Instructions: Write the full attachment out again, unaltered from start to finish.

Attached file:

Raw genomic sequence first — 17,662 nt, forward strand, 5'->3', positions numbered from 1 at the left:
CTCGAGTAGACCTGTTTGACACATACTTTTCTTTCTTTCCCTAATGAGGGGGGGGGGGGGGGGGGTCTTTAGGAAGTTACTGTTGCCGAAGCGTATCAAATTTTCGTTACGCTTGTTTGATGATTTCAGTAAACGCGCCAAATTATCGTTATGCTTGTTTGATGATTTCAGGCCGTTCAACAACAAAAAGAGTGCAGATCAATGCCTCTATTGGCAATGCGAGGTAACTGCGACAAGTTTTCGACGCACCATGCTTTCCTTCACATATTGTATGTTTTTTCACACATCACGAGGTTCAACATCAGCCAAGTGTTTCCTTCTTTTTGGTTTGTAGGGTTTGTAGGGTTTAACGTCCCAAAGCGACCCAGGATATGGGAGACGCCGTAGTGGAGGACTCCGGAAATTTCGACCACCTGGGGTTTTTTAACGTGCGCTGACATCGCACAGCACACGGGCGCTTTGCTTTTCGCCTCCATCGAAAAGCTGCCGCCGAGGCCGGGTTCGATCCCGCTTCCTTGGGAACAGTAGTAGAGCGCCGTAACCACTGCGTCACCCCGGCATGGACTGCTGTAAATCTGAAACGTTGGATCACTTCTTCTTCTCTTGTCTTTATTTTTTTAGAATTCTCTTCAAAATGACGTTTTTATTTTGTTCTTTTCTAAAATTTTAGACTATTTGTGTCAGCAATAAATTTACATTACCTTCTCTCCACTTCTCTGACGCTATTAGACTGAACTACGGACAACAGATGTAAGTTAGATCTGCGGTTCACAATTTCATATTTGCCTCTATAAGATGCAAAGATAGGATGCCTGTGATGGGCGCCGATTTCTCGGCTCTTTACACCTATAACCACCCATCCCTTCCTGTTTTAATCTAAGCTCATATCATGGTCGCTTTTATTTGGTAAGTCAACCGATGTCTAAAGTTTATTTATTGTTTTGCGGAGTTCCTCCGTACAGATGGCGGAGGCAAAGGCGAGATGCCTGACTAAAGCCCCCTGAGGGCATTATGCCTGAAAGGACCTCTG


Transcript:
Raw genomic sequence first — 17,662 nt, forward strand, 5'->3', positions numbered from 1 at the left:
CTCGAGTAGACCTGTTTGACACATACTTTTCTTTCTTTCCCTAATGAGGGGGGGGGGGGGGGGGGTCTTTAGGAAGTTACTGTTGCCGAAGCGTATCAAATTTTCGTTACGCTTGTTTGATGATTTCAGTAAACGCGCCAAATTATCGTTATGCTTGTTTGATGATTTCAGGCCGTTCAACAACAAAAAGAGTGCAGATCAATGCCTCTATTGGCAATGCGAGGTAACTGCGACAAGTTTTCGACGCACCATGCTTTCCTTCACATATTGTATGTTTTTTCACACATCACGAGGTTCAACATCAGCCAAGTGTTTCCTTCTTTTTGGTTTGTAGGGTTTGTAGGGTTTAACGTCCCAAAGCGACCCAGGATATGGGAGACGCCGTAGTGGAGGACTCCGGAAATTTCGACCACCTGGGGTTTTTTAACGTGCGCTGACATCGCACAGCACACGGGCGCTTTGCTTTTCGCCTCCATCGAAAAGCTGCCGCCGAGGCCGGGTTCGATCCCGCTTCCTTGGGAACAGTAGTAGAGCGCCGTAACCACTGCGTCACCCCGGCATGGACTGCTGTAAATCTGAAACGTTGGATCACTTCTTCTTCTCTTGTCTTTATTTTTTTAGAATTCTCTTCAAAATGACGTTTTTATTTTGTTCTTTTCTAAAATTTTAGACTATTTGTGTCAGCAATAAATTTACATTACCTTCTCTCCACTTCTCTGACGCTATTAGACTGAACTACGGACAACAGATGTAAGTTAGATCTGCGGTTCACAATTTCATATTTGCCTCTATAAGATGCAAAGATAGGATGCCTGTGATGGGCGCCGATTTCTCGGCTCTTTACACCTATAACCACCCATCCCTTCCTGTTTTAATCTAAGCTCATATCATGGTCGCTTTTATTTGGTAAGTCAACCGATGTCTAAAGTTTATTTATTGTTTTGCGGAGTTCCTCCGTACAGATGGCGGAGGCAAAGGCGAGATGCCTGACTAAAGCCCCCTGAGGGCATTATGCCTGAAAGGACCTCTG